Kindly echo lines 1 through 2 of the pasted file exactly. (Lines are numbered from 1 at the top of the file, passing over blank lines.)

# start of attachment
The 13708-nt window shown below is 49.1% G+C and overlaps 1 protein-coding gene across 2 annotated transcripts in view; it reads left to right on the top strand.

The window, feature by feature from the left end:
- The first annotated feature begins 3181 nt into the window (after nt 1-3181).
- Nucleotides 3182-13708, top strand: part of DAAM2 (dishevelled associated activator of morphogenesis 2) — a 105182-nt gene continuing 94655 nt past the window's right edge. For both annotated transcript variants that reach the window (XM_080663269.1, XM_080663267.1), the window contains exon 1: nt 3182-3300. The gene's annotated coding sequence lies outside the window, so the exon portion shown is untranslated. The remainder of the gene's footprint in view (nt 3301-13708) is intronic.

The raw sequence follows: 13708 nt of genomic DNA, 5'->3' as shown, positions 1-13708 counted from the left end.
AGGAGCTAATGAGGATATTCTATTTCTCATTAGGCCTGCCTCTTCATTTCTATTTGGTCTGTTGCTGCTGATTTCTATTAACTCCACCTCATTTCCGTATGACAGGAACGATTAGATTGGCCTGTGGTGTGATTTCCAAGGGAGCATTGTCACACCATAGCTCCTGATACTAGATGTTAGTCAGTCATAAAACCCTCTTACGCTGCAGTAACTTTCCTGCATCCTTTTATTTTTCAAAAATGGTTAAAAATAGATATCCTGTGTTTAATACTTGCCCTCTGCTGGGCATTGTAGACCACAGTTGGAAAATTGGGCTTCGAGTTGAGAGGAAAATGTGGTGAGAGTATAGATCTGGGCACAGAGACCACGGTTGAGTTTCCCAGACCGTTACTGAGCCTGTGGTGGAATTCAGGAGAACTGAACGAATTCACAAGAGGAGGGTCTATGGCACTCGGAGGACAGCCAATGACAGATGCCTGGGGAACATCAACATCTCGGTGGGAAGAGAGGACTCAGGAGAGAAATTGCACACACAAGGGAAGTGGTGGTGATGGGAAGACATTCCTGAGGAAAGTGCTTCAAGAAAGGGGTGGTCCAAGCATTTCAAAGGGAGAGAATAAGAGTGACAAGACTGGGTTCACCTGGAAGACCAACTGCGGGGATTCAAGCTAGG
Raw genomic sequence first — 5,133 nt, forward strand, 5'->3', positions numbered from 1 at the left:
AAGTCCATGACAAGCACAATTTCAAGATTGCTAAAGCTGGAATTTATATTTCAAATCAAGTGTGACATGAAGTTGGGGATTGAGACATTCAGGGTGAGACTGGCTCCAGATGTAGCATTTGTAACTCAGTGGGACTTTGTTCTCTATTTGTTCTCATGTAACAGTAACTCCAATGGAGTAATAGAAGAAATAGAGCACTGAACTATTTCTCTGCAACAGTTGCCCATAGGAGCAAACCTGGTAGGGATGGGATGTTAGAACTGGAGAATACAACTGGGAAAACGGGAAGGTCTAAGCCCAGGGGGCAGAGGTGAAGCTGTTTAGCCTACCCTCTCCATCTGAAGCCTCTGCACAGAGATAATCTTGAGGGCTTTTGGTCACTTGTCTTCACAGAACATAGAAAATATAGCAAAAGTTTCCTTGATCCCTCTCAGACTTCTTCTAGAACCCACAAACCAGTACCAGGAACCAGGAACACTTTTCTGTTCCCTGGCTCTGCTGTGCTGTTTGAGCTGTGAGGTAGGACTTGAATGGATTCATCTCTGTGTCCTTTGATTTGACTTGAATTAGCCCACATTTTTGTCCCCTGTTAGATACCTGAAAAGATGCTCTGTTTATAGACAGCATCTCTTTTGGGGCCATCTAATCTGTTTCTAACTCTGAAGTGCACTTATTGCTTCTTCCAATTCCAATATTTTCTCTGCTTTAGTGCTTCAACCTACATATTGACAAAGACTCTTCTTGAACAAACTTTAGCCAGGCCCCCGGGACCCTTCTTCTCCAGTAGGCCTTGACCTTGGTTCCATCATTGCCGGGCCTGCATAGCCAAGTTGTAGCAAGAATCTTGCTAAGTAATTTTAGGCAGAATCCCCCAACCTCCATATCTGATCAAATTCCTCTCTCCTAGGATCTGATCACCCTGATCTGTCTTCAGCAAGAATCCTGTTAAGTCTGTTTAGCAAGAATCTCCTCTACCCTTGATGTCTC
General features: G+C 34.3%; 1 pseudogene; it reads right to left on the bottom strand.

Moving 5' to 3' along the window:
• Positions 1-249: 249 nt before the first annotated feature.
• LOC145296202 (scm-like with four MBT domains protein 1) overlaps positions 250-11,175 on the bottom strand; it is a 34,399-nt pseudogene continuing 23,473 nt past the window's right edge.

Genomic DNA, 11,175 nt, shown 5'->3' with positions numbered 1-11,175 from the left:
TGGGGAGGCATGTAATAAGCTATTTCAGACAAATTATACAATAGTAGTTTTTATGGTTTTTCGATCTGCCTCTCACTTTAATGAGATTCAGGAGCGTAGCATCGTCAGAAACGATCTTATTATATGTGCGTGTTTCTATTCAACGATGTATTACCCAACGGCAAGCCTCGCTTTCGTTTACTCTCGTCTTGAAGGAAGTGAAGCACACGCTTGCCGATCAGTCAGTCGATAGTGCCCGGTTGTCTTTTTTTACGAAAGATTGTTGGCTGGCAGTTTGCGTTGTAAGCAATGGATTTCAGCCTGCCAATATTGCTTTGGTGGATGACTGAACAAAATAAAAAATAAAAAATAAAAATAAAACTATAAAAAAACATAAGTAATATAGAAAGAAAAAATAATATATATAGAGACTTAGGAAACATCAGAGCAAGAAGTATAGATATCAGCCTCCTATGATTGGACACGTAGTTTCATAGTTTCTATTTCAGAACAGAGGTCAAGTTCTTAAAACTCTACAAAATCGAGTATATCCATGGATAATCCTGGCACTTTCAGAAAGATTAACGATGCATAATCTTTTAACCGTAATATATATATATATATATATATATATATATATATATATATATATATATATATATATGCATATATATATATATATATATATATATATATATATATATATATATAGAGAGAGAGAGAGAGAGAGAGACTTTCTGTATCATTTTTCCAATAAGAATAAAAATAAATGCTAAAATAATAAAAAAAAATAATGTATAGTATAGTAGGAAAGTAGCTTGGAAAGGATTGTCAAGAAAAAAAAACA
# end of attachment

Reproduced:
The 13708-nt window shown below is 49.1% G+C and overlaps 1 protein-coding gene across 2 annotated transcripts in view; it reads left to right on the top strand.

The window, feature by feature from the left end: